We had great, hot weather all day… It was kinda sad though that we lacked water a lot because we were on snow mostly and not wanting to stop to melt snow. I had a lot of trouble choking down all my food, but managed… Only gagged a few times 🙂
Tomorrow we’ll have to make up a couple missed miles and then head into Many Glaciers. Chance is already talking zero day – he took twice as many as I did on the PCT, and I had thought I took way too many!
Once again well past hiker midnight so good night to all.
Date: June 27, 2011
Daily Distance: 9.4 miles
Trip Distance: 36.7 miles
A much easier day today, with some climbing to Swiftcurrent Pass in the morning. We got to see Granite Chalet from a distance and then the beautiful view down to Many Glaciers.
The trick was getting down the pass. The trail is largely blasted out of cliff, so we had to descend on snow until we got to the right spot and then follow it. It turned out to be 95% snow free, but damn, that last 5% was gnarly. Chance led the way over the worst of it. It would have been impossible without ice axes and extra traction on the feet. Chance even had to chop some steps with his ax.
We got down fast after that and we knew we were close to civilization when we started running into tons of day hikers. We slogged our way into Many Glaciers with thundershowers and hail chasing us.
3 cokes and a burger later, I’m feeling human. We have to resupply here and get our permits extended by a day to stop in Two Medicines… We originally thought a 23 mile day would be doable, but if we want to keep doing these big snow-bound passes we have to stay slower.
Date: June 28, 2011
Daily Distance: 9.7 miles
Trip Distance: 46.4 miles
Last night was very weird. It was warm out, enough that I was dripping sweat in my sleeping bag, but there was a gusty wind big enough to freeze me whenever it kicked up. So I didn’t sleep more than 15-20 minutes at a time, alternating between in and out of my bag. Hailey had also told me over the phone that my dad was reading journals of people ahead and that some of the river fords in the Bob Marshall Wilderness were “very hard”. I was somewhat worrying about that even though there’s nothing to be done but keep hiking and see what happens.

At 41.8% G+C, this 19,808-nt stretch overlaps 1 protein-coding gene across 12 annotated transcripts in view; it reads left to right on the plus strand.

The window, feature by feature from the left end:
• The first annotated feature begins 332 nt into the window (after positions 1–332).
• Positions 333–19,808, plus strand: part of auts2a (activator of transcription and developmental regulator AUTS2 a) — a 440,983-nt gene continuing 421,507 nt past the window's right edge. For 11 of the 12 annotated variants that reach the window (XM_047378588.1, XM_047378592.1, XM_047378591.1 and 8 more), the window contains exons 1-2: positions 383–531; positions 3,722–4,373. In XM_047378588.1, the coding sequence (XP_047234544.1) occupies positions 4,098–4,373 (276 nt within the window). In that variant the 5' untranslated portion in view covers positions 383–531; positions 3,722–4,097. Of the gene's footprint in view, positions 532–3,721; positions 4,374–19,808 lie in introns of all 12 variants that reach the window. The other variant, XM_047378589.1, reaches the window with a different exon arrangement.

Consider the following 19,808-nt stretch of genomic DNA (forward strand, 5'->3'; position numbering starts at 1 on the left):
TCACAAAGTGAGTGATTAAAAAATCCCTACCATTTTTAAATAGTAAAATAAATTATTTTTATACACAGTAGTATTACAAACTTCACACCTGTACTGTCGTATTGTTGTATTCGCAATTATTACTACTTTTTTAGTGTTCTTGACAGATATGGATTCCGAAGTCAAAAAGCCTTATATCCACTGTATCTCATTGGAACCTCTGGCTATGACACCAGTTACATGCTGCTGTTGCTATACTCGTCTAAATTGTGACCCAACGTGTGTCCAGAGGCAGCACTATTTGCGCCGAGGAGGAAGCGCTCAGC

Anyways, we got up early to have one last town meal before heading out again, then got hiking by 8am. We saw a baby moose in the parking lot… Ahh nature, isn’t it wonderful? ;).
We started with about 4 miles of easy day hiker trails but then quickly got onto snow. We wandered easily up the slopes and saw some great warterfalls on the opposite side of the valley. This is probably one of the few good things about how much snow is around – the waterfalls are huge!
Eventually it was time to start climbing towards the pass, and our challenge this time was a wind gusting up to 60km/h. More than enough to stop me in my tracks! On top of that we were climbing very steep snow slopes, so being knocked off balance was less than ideal. Unlike yesterday though, the pass itself wasn’t so snow-locked, and we were able to just walk up to the top at 7520 feet. There was only one hard traverse, and I caught it on video a bit.
Looking down into the next bowl, we could see a problem – the trail was almost completely buried in snow, and we were supposed to traverse high around the slopes and eventually drop down to the Rising to the Sun Road. We ended up dropping almost straight down out of the pass and then walked to the road on top of the frozen river. We had a lot of fun getting down, lots of big boot slides.
When we got to the road we were greeted by a ranger telling us the road was closed… But there was no problem, he just wanted to make sure we headed down the right way. It started pouring rain and we quickly road walked and then dropped off the road to our campsite.
Lightweight camping in the rain isn’t super fun, because we don’t carry things like cooking tarps, so dinner was fast and I was in my tent faster. Chance did make and share with me some chocolate pudding though… Mmm.